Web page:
What to Watch
On the first part of our journey, I thought we’d take a little trek through the Australian outback. Tracks (2013) follows the real life journey of Robyn Davidson and is based on her book of the same name. In 1977, accompanied by her dog, Diggity, and four camels (no horses involved!), she completed a 2,700 km journey from Alice Springs to the West Australian coast. The movie offers little explanation of her motivations, though she does mention that she likes being alone …
In the desert, you can remember your name
‘Cause there ain’t no one for to give you no pain
Tracks had a long production history and in previous incarnations, Julia Roberts and Nicole Kidman were considered for the lead role. Thankfully it eventually fell to Mia Wasikowska, who truly inhabits the role. She plays Robyn with an aloofness and an ironed willed personality. You feel the effects of the journey through her red and cracking complexion. Remember that this is 1977 and it predates the advent of Slip, Slop, Slap, an Australian campaign to build awareness of sun safety – no sunscreen in sight in the movie.
Robyn is not exactly alone through this journey, and is accompanied in part by Mr. Eddy (Rolley Mintuma), an Aboriginal elder. He takes her through his Dreaming country of the Jameson Ranges. She is also sporadically met along the way, by National Geographic photographer, Rick Smolan (Adam Driver) – who offers an unvalued and very bemused love interest.
Her true loves are Diggity and her four cantankerous camels. As with all movies made in the Australian outback, cinematography forms an important aspect. Mandy Walker brings a wonderfully hazy and dreamy quality to the desert landscape.
An obvious candidate for a companion piece with Tracks would be Nicolas Roeg’s 1971 masterpiece Walkabout. Given the director’s recent passing, it would seem apt, but spending another 100 minutes in the Australian desert seems overly taxing. Instead, I would suggest spending 106 minutes alone with Robert Redford. All Is Lost (2013) takes place entirely on the ocean …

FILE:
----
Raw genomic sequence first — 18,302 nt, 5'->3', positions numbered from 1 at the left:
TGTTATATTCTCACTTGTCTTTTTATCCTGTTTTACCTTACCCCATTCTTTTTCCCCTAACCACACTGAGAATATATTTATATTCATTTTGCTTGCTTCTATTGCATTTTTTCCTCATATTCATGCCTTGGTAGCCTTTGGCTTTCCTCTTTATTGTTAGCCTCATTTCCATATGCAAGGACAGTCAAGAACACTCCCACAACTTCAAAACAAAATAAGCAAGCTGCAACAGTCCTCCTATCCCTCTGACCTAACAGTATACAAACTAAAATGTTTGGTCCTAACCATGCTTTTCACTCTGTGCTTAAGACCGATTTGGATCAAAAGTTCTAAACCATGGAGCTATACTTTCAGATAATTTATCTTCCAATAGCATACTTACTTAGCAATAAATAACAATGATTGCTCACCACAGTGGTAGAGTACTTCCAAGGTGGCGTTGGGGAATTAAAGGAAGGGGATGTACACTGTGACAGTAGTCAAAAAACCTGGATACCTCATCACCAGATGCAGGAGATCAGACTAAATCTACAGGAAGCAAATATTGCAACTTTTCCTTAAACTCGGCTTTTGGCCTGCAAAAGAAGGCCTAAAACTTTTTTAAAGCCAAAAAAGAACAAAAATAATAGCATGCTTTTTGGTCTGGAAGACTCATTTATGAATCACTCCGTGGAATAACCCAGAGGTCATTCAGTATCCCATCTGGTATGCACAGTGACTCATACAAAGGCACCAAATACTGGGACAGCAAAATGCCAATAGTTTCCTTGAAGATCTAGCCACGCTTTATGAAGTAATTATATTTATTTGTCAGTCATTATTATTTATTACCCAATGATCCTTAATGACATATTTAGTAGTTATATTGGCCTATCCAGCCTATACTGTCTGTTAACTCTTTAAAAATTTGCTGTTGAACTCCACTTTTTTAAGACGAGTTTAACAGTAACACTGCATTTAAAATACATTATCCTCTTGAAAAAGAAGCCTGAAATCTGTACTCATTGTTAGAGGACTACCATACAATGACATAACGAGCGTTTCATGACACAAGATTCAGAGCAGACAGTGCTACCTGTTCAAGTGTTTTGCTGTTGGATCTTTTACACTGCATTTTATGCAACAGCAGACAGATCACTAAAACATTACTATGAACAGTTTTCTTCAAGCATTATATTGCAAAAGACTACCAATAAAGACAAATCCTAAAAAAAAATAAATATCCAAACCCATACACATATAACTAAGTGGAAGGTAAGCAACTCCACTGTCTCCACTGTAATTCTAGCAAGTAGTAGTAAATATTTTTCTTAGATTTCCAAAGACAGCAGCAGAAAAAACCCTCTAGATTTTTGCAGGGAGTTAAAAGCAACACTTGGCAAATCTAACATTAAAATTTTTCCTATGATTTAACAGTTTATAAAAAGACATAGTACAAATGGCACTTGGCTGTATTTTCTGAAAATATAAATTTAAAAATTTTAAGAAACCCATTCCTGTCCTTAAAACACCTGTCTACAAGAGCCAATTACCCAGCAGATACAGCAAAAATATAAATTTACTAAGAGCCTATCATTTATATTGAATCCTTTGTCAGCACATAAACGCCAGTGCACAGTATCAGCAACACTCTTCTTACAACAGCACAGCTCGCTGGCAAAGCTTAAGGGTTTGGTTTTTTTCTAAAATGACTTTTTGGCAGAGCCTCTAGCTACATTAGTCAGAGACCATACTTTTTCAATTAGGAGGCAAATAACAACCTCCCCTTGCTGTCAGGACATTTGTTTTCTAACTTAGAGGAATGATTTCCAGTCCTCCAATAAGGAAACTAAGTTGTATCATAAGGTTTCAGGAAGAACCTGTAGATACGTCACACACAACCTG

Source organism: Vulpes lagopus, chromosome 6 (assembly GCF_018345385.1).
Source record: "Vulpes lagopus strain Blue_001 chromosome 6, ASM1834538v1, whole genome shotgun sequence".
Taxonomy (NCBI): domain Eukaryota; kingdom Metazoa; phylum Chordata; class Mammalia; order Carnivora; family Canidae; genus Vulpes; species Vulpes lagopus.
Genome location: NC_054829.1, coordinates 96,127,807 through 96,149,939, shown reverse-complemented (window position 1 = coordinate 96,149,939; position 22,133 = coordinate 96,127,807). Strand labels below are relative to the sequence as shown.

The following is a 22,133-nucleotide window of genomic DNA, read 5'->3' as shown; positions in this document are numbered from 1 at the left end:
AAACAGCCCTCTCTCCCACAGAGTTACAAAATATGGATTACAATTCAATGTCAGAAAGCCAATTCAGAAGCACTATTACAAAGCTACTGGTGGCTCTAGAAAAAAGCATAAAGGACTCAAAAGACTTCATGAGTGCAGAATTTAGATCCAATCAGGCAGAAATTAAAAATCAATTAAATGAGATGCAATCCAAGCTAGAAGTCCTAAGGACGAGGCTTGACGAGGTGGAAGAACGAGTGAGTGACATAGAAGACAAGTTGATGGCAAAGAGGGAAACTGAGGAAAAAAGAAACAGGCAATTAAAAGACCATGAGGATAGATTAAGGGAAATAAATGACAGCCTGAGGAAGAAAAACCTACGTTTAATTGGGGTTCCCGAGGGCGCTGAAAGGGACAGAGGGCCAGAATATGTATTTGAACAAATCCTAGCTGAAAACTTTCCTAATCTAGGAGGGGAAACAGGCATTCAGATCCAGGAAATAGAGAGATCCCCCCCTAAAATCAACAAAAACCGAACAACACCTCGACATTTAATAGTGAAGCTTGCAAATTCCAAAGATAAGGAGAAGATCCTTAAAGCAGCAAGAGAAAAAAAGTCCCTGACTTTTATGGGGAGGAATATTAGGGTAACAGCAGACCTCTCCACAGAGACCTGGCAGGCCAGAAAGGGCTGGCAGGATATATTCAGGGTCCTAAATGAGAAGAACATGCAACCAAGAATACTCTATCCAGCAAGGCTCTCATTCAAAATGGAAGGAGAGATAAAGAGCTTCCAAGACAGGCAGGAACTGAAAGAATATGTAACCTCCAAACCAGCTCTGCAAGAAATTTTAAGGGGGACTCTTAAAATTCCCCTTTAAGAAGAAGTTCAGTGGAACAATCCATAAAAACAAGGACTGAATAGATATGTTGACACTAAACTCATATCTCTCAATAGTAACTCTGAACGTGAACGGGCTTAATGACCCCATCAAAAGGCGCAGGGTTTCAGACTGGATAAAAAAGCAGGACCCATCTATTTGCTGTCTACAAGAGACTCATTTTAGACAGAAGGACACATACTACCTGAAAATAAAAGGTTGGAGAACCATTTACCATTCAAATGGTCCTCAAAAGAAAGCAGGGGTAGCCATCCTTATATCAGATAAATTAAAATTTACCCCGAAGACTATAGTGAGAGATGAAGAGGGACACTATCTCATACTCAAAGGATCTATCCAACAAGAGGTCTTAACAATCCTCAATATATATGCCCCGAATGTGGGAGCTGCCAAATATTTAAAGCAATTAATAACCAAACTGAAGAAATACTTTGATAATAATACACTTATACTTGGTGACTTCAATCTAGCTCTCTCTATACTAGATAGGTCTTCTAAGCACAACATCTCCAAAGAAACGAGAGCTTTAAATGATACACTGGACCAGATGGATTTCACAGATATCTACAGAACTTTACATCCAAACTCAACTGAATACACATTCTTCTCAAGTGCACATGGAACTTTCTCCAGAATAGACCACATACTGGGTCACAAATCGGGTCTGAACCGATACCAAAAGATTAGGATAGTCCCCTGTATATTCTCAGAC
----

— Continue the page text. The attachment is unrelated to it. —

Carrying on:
The ocean is a desert with its’ life underground
And a perfect disguise above
Redford plays ‘our man’ – an unnamed protagonist who awakes to find that his yacht has collided with a shipping container. Unfortunately his bad luck is not about to end. We spend the entire movie as ‘our man’ calls on all his mariner skills and determination to survive. Robyn Davidson should have taken up sailing, for in the middle of an ocean – you are truly alone.
There are not many actors who have the charisma to carry an entire movie entirely on their own – but this is Robert Redford! We are given little back story though he does mention at the start that he wished he had treated his family better. There are times during the movie when he struggles to speak having seemingly lost the art and the need.
J.C. Chandor writes and directs this piece and he provides little to distract us from simply experiencing the movie – with ‘our man’.